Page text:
There were 6 MLAs who were reimbursed for what was labelled as “other” travel expenses, basically those incurred while serving on government boards, commissions, committees, or other bodies.
|Drew Barnes||Fair Deal Panel||$7,929|
|Tany Yao||Fair Deal Panel||$5,598|
|Miranda Rosin||Fair Deal Panel||$5,572|
|Richard Gotfried||Pacific Northwest Economic|
Region Annual Summit
|Laila Goodridge||Parliamentary secretary||$682|
|Nathan Neudorf||Accompanied environment minister |
on tour near Pincher Creek
Referred to technically as subsistence allowance, this consists of accommodation costs while travelling within the province on MLA business or maintaining a temporary residence to attend a legislative sitting or other MLA business.
Only 1 MLA, Kaycee Madu, received no reimbursements for these expenses. Every other MLA, even those living in the Edmonton area, were reimbursed for subsistence expenses.
The MLA who received the highest reimbursement in this area was Joseph Schow, the UCP MLA for Cardston–Siksika, at $24,155. The next highest was Leela Aheer, UCP MLA for Chestermere-Strathmore, who was reimbursed for only $30 less than Schow.
There were 31 MLAs who were each reimbursed for over $20,000 worth of subsistence expenses. Here are the 10 highest:
|Tany Yao||UCP||Fort McMurray–Wood Buffalo||$24,024|
|Jason Nixon||UCP||Rimbey–Rocky Mountain|
|Travis Toews||UCP||Grande Prairie–Wapiti||$22,719|
|David Hanson||UCP||Bonnyville–Cold Lake–St. Paul||$22,707|
|Pat Rehn||UCP||Lesser Slave Lake||$22,342|
Here are the 10 lowest:
|Kaycee Madu||UCP||Edmonton–South West||$0|
|Nate Glubish||UCP||Strathcona–Sherwood Park||$213|
|Searle Turton||UCP||Spruce Grove–Stony Plain||$620|
|Marlin Schmidt||NDP||Edmonton–Gold Bar||$857|
It shouldn’t be a surprise that these are all in the Edmonton area.
If we add all of the reimbursement amounts up, here are the 10 MLAs with the highest payouts:
|Jason Nixon||UCP||Rimbey–Rocky Mountain |
|Drew Barnes||UCP||Cypress–Medicine Hat||$58,705|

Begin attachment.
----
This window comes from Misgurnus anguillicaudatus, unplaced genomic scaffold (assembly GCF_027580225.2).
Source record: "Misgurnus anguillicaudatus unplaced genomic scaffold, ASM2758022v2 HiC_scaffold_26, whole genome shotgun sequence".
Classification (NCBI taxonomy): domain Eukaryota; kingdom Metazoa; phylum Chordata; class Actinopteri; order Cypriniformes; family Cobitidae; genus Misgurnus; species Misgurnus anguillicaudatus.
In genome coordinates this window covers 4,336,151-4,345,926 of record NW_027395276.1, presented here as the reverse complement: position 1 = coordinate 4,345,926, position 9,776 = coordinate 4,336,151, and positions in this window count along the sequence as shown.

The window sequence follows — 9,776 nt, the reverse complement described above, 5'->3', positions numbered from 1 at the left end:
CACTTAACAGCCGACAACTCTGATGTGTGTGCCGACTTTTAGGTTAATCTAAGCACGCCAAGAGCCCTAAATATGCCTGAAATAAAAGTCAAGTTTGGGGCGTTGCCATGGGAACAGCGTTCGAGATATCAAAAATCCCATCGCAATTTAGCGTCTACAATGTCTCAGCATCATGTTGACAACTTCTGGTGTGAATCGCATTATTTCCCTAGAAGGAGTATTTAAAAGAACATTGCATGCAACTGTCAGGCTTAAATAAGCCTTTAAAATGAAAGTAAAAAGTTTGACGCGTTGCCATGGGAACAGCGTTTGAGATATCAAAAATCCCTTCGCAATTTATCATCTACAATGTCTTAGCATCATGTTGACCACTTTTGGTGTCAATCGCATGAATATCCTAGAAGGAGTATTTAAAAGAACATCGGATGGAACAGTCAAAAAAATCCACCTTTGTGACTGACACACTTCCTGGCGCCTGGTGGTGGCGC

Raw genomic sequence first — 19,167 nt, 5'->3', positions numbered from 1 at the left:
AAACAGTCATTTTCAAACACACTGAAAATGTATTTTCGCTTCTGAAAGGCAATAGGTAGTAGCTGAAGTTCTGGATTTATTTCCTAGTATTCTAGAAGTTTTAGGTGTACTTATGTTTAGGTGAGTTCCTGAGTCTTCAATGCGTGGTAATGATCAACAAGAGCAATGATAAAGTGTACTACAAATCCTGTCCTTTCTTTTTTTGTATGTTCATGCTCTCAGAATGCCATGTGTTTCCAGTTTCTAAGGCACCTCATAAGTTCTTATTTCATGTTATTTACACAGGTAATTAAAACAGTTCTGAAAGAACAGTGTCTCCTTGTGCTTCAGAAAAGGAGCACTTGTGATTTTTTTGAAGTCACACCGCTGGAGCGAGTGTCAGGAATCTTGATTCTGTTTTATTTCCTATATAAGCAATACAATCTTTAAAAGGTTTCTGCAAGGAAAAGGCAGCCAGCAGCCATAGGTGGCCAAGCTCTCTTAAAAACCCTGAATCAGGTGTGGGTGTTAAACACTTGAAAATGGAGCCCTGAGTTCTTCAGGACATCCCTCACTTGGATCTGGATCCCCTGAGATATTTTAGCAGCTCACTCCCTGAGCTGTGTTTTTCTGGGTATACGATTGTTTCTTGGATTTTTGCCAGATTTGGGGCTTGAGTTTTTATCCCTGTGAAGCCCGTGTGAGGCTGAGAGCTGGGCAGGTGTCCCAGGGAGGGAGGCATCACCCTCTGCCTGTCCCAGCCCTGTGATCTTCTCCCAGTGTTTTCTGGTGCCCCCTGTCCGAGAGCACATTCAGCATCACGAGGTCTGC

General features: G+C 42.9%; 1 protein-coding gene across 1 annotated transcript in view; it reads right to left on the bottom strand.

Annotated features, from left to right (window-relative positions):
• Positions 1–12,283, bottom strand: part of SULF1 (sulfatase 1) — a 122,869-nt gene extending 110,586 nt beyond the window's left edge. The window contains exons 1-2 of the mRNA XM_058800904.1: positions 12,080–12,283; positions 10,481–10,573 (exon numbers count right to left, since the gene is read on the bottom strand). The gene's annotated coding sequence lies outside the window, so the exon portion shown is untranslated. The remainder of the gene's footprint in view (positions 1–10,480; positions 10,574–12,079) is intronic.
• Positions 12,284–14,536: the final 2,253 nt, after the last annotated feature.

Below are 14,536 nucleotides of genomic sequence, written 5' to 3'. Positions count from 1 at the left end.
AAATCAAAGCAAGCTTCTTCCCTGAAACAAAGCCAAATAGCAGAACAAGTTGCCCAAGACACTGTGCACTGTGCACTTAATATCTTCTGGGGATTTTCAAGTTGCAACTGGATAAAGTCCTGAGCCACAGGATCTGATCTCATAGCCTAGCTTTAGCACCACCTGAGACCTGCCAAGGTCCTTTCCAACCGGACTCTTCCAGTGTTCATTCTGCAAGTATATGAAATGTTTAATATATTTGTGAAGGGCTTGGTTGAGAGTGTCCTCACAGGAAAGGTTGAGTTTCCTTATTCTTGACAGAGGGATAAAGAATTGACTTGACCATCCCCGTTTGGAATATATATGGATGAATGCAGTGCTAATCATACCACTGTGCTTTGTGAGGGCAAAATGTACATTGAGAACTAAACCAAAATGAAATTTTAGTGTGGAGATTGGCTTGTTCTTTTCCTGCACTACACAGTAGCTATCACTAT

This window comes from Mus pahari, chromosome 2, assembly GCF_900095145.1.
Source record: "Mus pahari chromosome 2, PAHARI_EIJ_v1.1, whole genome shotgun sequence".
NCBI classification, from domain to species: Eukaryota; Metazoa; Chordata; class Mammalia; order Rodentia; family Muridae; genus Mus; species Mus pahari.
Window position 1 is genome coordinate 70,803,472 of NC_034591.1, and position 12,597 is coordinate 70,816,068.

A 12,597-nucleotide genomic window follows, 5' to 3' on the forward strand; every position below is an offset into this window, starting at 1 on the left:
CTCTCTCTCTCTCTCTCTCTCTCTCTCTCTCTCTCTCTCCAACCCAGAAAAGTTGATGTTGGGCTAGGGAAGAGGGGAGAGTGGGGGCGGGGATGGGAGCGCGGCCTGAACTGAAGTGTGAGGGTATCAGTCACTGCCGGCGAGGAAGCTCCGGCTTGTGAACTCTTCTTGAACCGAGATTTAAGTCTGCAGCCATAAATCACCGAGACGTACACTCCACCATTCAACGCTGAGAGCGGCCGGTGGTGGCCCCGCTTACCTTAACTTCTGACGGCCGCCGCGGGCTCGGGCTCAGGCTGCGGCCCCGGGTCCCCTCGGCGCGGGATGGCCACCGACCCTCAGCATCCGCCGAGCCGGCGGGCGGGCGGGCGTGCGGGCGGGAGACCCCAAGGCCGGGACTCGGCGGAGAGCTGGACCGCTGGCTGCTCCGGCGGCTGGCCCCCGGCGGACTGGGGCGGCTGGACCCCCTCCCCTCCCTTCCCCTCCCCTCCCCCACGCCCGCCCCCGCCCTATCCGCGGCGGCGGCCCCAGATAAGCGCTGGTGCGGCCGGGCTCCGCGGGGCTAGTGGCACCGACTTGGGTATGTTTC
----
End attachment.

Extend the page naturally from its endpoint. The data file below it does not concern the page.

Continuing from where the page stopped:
|Dan Williams||UCP||Peace River||$57,513|
|Travis Toews||UCP||Grande Prairie–Wapiti||$57,286|
|David Hanson||UCP||Bonnyville–Cold Lake–St. Paul||$57,005|
It should be expected that Jason Kenney had the highest total payout for expense reimbursements. I’d think that the premier, regardless of party, would have the highest expense claims.
What’s interesting is that of the remaining 9, only 3 are ministers: Nixon, Toews, and McIver. Nate Horner is the non-minister MLA with the highest total expense reimbursement payout.
Here are the 10 lowest for total reimbursements:
|Jon Carson||NDP||Edmonton–West Henday||$3,174|
|David Eggen||NDP||Edmonton–North West||$4,164|
|David Shepherd||NDP||Edmonton–City Centre||$4,965|
|Marie Renaud||NDP||St. Albert||$7,161|
There were 5 MLAs who received payments that don’t fall into any of these other categories:
|Glenn van Dijken||UCP||Athabasca–Barrhead–Westlock||$82,855|
|Travis Toews||UCP||Grande Prairie–Wapiti||$34,884|
Here are what they’re for:
- Horner: 2019 Moisture Deficiency Assessment payment made by Agriculture Financial Services Corporation. Horner is a rancher.
- van Dijken: 2019 Crop Post Harvest Assessment payment made by Agriculture Financial Services Corporation. van Dijken is a farmer.
- Irwin: Pension benefits under the Management Employees Pension Plan. Prior to being elected, Irwin had been a senior manager with the Government of Alberta for several years before being elected.
- Toews: Settlement payment made by Agriculture Financial Services Corporation through the 2019 Western Cattle Price Insurance Program. Toews is a rancher.
- Luan: Pension benefits under the Local Authorities Pension Plan. Prior to being elected, Luan was a city planner with the City of Calgary for over 20 years.
And finally, since I live in Lethbridge, here’s how the 2 local MLAs fared:
|Remuneration||Nathan Neudorf||Shannon Phillips|
2. Phillips chairs the Standing Committee on Public Accounts, which is where the fee comes from. She was also environment minister for the first few weeks of the fiscal year, just prior to the election.
|Reimbursement||Nathan Neudorf||Shannon Phillips|
So, Neudorf received a combined $192,738 (including reimbursements), and Phillips received a combined $202,308. Last year, Phillips received $291,345 (including reimbursement for expenses). The other years she’s been in office, she received $308,009 (2017–18), $294,477 (2016–17), and $260,628 (2015–16).
This was Neudorf’s first year in office.
Oh, one final thing. The provincial government also paid out nearly $3.5 million in pension payments (pp. 152–153) to former MLAs, their spouses, and other beneficiaries last year.
That money was paid out to 107 individuals.